5) SkQ, a Mitochondrially Targeted Ingested Antioxidant

A Russian researcher has demonstrated a form of antioxidant that can be targeted to the mitochondria even though ingested. Per the mitochondrial free radical theory of aging, anything that can reduce the damage mitochondria do to themselves via the free radicals they generate in the course of their operation should extend life span. Indeed, SkQ seems to boost mouse life span by about 30%:

The life time of [SkQ ingesting] mice increased by one third on average as compared to that of the reference group mice. Even more demonstrative are experiments with mutant rats, where accelerated ageing - progeria - was observed. SkQ prolonged their life span by three times, besides, it cured them from a large number of senile diseases. They include infarctions, strokes, osteoporosis, hemogram abnomality, reproductive system disorders, behavior change, visual impairment.

6) Genetic Manipulation to Target Catalase to the Mitochondria

A couple of research groups have shown that through either gene therapy or genetic engineering the levels of a naturally produced antioxidant catalase can be increased in the mitochondria. This increases mouse life span, presumably by soaking up some portion of the free radicals produced by mitochondria before they can cause damage. See this for example:

Earlier studies have found that mice would live longer when their genome was altered to carry a gene known as mitochondria-targeted catalase gene, or MCAT. However, such approaches would not be applicable to human. Duan and Dejia Li [took] a different approach and placed the MCAT gene inside a benign virus and injected the virus into the mice. Once injected, Duan and Li tested the mice and found that they could run farther, faster and longer than mice of the same age and sex.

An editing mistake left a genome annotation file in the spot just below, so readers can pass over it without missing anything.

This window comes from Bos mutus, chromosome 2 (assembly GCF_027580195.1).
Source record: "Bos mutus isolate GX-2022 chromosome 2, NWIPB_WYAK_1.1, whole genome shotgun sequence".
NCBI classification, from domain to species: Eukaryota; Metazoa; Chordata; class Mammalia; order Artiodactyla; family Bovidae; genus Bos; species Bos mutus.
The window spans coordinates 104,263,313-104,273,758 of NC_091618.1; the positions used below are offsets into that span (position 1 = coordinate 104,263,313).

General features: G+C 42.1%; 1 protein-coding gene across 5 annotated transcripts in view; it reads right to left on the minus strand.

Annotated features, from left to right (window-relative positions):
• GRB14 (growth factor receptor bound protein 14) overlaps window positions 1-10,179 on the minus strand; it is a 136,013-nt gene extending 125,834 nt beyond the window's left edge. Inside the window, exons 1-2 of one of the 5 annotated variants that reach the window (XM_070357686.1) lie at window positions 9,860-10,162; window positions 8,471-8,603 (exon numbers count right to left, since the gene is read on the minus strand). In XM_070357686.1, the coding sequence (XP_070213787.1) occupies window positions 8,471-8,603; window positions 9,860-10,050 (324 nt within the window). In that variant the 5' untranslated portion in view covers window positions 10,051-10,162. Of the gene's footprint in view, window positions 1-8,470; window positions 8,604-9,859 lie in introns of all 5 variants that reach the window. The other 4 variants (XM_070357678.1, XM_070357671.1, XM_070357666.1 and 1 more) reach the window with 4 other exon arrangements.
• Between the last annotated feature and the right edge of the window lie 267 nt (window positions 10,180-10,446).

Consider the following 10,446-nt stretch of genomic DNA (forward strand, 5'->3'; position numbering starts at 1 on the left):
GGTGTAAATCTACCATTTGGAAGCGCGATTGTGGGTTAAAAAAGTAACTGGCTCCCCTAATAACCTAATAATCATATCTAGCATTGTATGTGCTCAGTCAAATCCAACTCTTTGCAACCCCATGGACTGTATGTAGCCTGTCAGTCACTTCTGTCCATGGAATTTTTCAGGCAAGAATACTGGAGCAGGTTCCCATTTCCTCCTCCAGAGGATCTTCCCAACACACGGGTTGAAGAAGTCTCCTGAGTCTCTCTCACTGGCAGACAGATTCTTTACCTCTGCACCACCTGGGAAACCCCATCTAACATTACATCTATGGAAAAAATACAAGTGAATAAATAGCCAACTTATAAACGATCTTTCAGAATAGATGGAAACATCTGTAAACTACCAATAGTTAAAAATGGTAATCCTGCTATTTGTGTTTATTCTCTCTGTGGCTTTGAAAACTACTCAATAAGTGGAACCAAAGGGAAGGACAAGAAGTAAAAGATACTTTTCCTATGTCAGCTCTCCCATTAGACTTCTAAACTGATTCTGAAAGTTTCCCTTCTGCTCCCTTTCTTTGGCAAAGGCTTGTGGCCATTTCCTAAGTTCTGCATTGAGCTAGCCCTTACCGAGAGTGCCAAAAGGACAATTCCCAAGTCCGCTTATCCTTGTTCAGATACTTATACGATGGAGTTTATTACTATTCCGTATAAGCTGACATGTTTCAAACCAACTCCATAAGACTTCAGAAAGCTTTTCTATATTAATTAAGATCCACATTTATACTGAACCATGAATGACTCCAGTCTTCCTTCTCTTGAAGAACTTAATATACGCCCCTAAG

As well as the original work by Rabinovitch:

The mice lived 20 percent longer than normal mice - on average they lived five and a half months longer than the control animals, whose average life span was about two years.

7) Genetic deletion of pregnancy-associated plasma protein A (PAPP-A)

This is another method of reducing cancer incidence and also extending life span by 30% or so, but this time seemingly through manipulation of the insulin signalling system in a more subtle way than previous growth hormone knockout studies. The end results certainly look like a win-win situation: extended life span and less cancer with no downside.

Genetic deletion in mice of pregnancy-associated plasma protein A (PAPP-A), a recently identified metalloproteinase in the insulin-like growth factor system, extends by 30-40% both mean and maximum lifespan with no reduction in food intake or secondary endocrine abnormalities. Furthermore, these mice have markedly reduced incidence of spontaneous tumors. The findings implicate PAPP-A as a critical regulator of lifespan and age-related diseases, and suggest PAPP-A as a possible target to promote longevity.